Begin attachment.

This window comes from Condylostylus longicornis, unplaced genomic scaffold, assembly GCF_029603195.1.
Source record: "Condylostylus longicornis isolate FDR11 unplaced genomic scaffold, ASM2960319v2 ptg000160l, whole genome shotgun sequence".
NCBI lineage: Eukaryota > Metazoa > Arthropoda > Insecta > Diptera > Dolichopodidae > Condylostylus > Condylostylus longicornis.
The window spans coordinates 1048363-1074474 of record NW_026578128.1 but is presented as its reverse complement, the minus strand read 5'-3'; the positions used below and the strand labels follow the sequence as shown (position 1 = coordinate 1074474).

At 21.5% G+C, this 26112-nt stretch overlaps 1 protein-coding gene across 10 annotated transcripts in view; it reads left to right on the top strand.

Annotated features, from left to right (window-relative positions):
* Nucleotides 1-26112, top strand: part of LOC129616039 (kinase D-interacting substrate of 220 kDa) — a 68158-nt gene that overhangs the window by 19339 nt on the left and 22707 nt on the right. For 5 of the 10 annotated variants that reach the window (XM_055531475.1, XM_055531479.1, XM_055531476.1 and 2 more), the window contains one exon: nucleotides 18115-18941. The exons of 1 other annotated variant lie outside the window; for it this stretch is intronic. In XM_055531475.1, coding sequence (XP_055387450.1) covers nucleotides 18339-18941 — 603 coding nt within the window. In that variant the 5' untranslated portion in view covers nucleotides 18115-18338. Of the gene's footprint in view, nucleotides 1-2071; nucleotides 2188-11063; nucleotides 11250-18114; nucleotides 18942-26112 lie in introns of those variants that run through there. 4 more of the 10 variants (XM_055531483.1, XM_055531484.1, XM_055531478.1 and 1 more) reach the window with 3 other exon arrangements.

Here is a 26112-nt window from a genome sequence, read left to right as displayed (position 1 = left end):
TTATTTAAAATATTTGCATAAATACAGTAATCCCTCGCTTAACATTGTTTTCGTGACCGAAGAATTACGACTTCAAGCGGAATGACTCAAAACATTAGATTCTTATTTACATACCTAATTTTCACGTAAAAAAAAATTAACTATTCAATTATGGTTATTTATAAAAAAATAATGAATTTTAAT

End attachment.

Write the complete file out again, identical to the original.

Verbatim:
This window comes from Condylostylus longicornis, unplaced genomic scaffold, assembly GCF_029603195.1.
Source record: "Condylostylus longicornis isolate FDR11 unplaced genomic scaffold, ASM2960319v2 ptg000160l, whole genome shotgun sequence".
NCBI lineage: Eukaryota > Metazoa > Arthropoda > Insecta > Diptera > Dolichopodidae > Condylostylus > Condylostylus longicornis.
The window spans coordinates 1048363-1074474 of record NW_026578128.1 but is presented as its reverse complement, the minus strand read 5'-3'; the positions used below and the strand labels follow the sequence as shown (position 1 = coordinate 1074474).

At 21.5% G+C, this 26112-nt stretch overlaps 1 protein-coding gene across 10 annotated transcripts in view; it reads left to right on the top strand.

Annotated features, from left to right (window-relative positions):
* Nucleotides 1-26112, top strand: part of LOC129616039 (kinase D-interacting substrate of 220 kDa) — a 68158-nt gene that overhangs the window by 19339 nt on the left and 22707 nt on the right. For 5 of the 10 annotated variants that reach the window (XM_055531475.1, XM_055531479.1, XM_055531476.1 and 2 more), the window contains one exon: nucleotides 18115-18941. The exons of 1 other annotated variant lie outside the window; for it this stretch is intronic. In XM_055531475.1, coding sequence (XP_055387450.1) covers nucleotides 18339-18941 — 603 coding nt within the window. In that variant the 5' untranslated portion in view covers nucleotides 18115-18338. Of the gene's footprint in view, nucleotides 1-2071; nucleotides 2188-11063; nucleotides 11250-18114; nucleotides 18942-26112 lie in introns of those variants that run through there. 4 more of the 10 variants (XM_055531483.1, XM_055531484.1, XM_055531478.1 and 1 more) reach the window with 3 other exon arrangements.

Here is a 26112-nt window from a genome sequence, read left to right as displayed (position 1 = left end):
TTATTTAAAATATTTGCATAAATACAGTAATCCCTCGCTTAACATTGTTTTCGTGACCGAAGAATTACGACTTCAAGCGGAATGACTCAAAACATTAGATTCTTATTTACATACCTAATTTTCACGTAAAAAAAAATTAACTATTCAATTATGGTTATTTATAAAAAAATAATGAATTTTAAT